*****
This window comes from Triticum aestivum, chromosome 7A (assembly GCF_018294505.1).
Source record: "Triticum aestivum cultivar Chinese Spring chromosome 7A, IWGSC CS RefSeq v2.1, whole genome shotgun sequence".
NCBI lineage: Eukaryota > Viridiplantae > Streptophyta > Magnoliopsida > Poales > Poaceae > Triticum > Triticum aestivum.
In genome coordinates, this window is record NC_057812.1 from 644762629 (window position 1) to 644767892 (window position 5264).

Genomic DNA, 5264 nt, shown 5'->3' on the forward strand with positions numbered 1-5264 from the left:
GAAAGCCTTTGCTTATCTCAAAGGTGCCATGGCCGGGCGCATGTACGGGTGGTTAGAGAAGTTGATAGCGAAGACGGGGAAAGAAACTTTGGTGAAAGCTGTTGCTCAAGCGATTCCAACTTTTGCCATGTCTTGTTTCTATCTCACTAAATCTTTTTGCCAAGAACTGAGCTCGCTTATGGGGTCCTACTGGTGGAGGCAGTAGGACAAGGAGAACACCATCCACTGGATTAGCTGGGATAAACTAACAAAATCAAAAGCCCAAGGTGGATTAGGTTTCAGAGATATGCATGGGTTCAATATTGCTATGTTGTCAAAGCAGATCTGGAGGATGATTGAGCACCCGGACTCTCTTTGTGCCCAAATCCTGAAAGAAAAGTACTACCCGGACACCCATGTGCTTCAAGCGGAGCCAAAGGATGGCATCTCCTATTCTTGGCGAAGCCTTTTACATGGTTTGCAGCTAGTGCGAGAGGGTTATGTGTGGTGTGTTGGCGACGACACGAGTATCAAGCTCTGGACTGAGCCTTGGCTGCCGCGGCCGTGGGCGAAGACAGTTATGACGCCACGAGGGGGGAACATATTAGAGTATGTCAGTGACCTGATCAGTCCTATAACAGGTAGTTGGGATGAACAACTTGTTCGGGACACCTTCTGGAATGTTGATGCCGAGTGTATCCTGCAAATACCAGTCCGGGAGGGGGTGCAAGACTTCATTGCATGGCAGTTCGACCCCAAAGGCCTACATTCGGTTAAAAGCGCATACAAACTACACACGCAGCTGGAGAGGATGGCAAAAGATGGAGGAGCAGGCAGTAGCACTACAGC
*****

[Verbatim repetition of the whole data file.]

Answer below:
This window comes from Triticum aestivum, chromosome 7A (assembly GCF_018294505.1).
Source record: "Triticum aestivum cultivar Chinese Spring chromosome 7A, IWGSC CS RefSeq v2.1, whole genome shotgun sequence".
NCBI lineage: Eukaryota > Viridiplantae > Streptophyta > Magnoliopsida > Poales > Poaceae > Triticum > Triticum aestivum.
In genome coordinates, this window is record NC_057812.1 from 644762629 (window position 1) to 644767892 (window position 5264).

Genomic DNA, 5264 nt, shown 5'->3' on the forward strand with positions numbered 1-5264 from the left:
GAAAGCCTTTGCTTATCTCAAAGGTGCCATGGCCGGGCGCATGTACGGGTGGTTAGAGAAGTTGATAGCGAAGACGGGGAAAGAAACTTTGGTGAAAGCTGTTGCTCAAGCGATTCCAACTTTTGCCATGTCTTGTTTCTATCTCACTAAATCTTTTTGCCAAGAACTGAGCTCGCTTATGGGGTCCTACTGGTGGAGGCAGTAGGACAAGGAGAACACCATCCACTGGATTAGCTGGGATAAACTAACAAAATCAAAAGCCCAAGGTGGATTAGGTTTCAGAGATATGCATGGGTTCAATATTGCTATGTTGTCAAAGCAGATCTGGAGGATGATTGAGCACCCGGACTCTCTTTGTGCCCAAATCCTGAAAGAAAAGTACTACCCGGACACCCATGTGCTTCAAGCGGAGCCAAAGGATGGCATCTCCTATTCTTGGCGAAGCCTTTTACATGGTTTGCAGCTAGTGCGAGAGGGTTATGTGTGGTGTGTTGGCGACGACACGAGTATCAAGCTCTGGACTGAGCCTTGGCTGCCGCGGCCGTGGGCGAAGACAGTTATGACGCCACGAGGGGGGAACATATTAGAGTATGTCAGTGACCTGATCAGTCCTATAACAGGTAGTTGGGATGAACAACTTGTTCGGGACACCTTCTGGAATGTTGATGCCGAGTGTATCCTGCAAATACCAGTCCGGGAGGGGGTGCAAGACTTCATTGCATGGCAGTTCGACCCCAAAGGCCTACATTCGGTTAAAAGCGCATACAAACTACACACGCAGCTGGAGAGGATGGCAAAAGATGGAGGAGCAGGCAGTAGCACTACAGC